Gout

What is gout?

Gout is a medical condition where the uric acid levels in the joints increase and cause sudden, severe joint pain.

What are the symptoms of gout.

Sudden severe pain in any joint. Common joints affected are big toes, fingers, wrists, elbows or knees.

Redness, heat, swelling over the affected joint.

Triggers for gout?

Trauma to the joint, genetic, stress, serious illness, alcohol use, women after menopause, overweight, Food habits, some medications

What should I do if I have symptoms of gout ?

You should consult your healthcare provider.

How can my healthcare provider help me?

Your healthcare provider will ask you questions about your symptoms, your lifestyle.

You might be sent for a blood test, ultrasound, or x-ray.

Sometimes a needle is inserted into the joint to extract fluid and sent for testing.

What is the treatment for gout?

Your healthcare provider will prescribed medicines to relieve pain.

If symptoms do not get better in the next couple of days, medicines like steroids are prescribed.

Over long-term, medicines are prescribed to lower uric acid levels.

Self-help?

Self-help are for mild symptoms. If you symptoms persist, please consult your doctor immediately.

Take medicines as prescribed by your healthcare provider.

Rest and raise the limb.

Keep an ice pack for about 20 minutes at a time every 2-3 hours.

Stay hydrated, unless you are on fluid restriction.

Avoid bedclothes off the affected joint at night. Do not put pressure on the joint.

Long-term recommendations for gout:

Start a healthy diet.

Plenty of vegetables, low-fat dairy

At least 2 alcohol free days a week.

Exercise regularly, but avoid intense exercise or trauma to the joints.

Stay hydrated.

Avoid smoking.

Don't eat a lot of red meat, kidneys, liver or seafood.

Don't eat a lot of sugary Beverages, snacks.

Don't eat a lot of fatty food.

Do not drink more than 112 grams of pure alcohol a week. [A standard drink contains about 14 grams of alcohol. This corresponds to a 12-US-fluid-ounce (350 ml) glass of beer, a 5-US-fluid-ounce (150 ml) glass of 12% ABV (alcohol by volume) wine, or a 1.5-US-fluid-ounce (44 ml) so-called "shot" of spirit.]

Do not drink the recommended amount of alcohol for a week all at once in 1-2 days.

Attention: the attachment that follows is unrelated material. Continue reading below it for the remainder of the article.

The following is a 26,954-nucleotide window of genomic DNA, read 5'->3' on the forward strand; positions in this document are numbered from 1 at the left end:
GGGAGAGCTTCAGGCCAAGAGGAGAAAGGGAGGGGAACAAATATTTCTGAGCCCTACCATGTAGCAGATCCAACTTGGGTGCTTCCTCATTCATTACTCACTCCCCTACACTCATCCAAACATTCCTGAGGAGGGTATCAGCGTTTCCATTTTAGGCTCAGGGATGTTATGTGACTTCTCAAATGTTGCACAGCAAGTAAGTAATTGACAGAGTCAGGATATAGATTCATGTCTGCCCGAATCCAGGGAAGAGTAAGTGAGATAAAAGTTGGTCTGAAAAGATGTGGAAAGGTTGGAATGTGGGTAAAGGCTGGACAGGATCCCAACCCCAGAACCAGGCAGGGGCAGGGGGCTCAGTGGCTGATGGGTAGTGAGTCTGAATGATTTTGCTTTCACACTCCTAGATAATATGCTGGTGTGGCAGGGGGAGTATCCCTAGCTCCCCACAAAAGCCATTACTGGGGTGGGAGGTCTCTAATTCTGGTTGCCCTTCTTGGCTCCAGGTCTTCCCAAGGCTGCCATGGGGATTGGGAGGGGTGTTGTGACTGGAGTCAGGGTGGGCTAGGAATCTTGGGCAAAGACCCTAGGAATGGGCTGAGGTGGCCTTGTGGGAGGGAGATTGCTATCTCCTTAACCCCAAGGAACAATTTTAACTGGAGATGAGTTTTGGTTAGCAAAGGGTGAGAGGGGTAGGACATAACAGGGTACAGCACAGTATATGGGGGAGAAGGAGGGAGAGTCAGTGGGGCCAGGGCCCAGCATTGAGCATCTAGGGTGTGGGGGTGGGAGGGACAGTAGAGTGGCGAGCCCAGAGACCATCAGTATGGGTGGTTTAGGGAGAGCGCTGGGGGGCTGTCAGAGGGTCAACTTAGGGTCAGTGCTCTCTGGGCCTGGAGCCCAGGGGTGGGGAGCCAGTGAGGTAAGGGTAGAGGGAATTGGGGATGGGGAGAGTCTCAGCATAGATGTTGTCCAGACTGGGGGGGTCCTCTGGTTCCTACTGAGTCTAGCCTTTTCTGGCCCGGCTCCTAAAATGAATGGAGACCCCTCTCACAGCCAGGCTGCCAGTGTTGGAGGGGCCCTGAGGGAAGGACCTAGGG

Chronic gout:

When gout is not addressed for a long period of time, it leads to chronic gout.

Chronic gout can also cause tiny white lumps (tophi) to appear under your skin, especially on your ears, fingers or elbows. They can be painful.

You can get kidney stones if your uric acid levels are very high.

 

Gout on left foot

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Cast care

 What is a cast?

Casts made up of bandage and a hard covering made of Fiberglass or plaster of Paris.

Why are casts placed?

They are placed to immobilize the injured area. Immobilization helps with healing.

How should I care for my cast?

Plaster casts are made up of a bandage and a hard covering. They allow broken bones in the arm or leg to heal by holding them in place, and usually need to stay on for between 4 and 12 weeks.

Taking good care of your cast will help ensure a better recovery.

Cast care advice

Keep your arm or leg raised on a soft surface, such as a pillow, for as long as possible in the first few days. This will help any swelling to go down.

Don't get your plaster cast wet.

Fiberglass cast does not fall apart, but the soft padding underneath will get wet. It will make the skin itch, smell.

It's possible to buy special covers for casts to keep them dry when washing or bathing. Ask your local pharmacist for more information. Don't try to use plastic bags, bin liners, cling film or similar to keep the cast dry, as these are not reliable methods. 

Always remove any covering as soon as you can to avoid causing sweating.

Even if the plaster cast makes your skin feel very itchy, don't poke anything underneath it. This could cause a nasty sore and lead to infection.

Do not walk on a cast unless you have been told it is safe to do so and have been given a plaster shoe.

The itchiness should settle down after a few days.

More plaster cast tips:

Exercise other joints which are not covered by the cast. It will improve your circulation.

Avoid getting smaller objects underneath your cast, it will irritate your skin.

Don't alter, cut, trim or change the position of your cast.

Please talk to your healthcare provider about the activities that you can perform.

Use crutches, sling as advised by your healthcare provider.

Use medicines as prescribed for pain relief.

See your healthcare provider right away if:

Your cast feels too tight even after keeping it elevated for 24 hours.

You experience persistent itching, burning underneath the cast.

Your fingers or toes on the affected limb become swollen, tingly, painful or numb.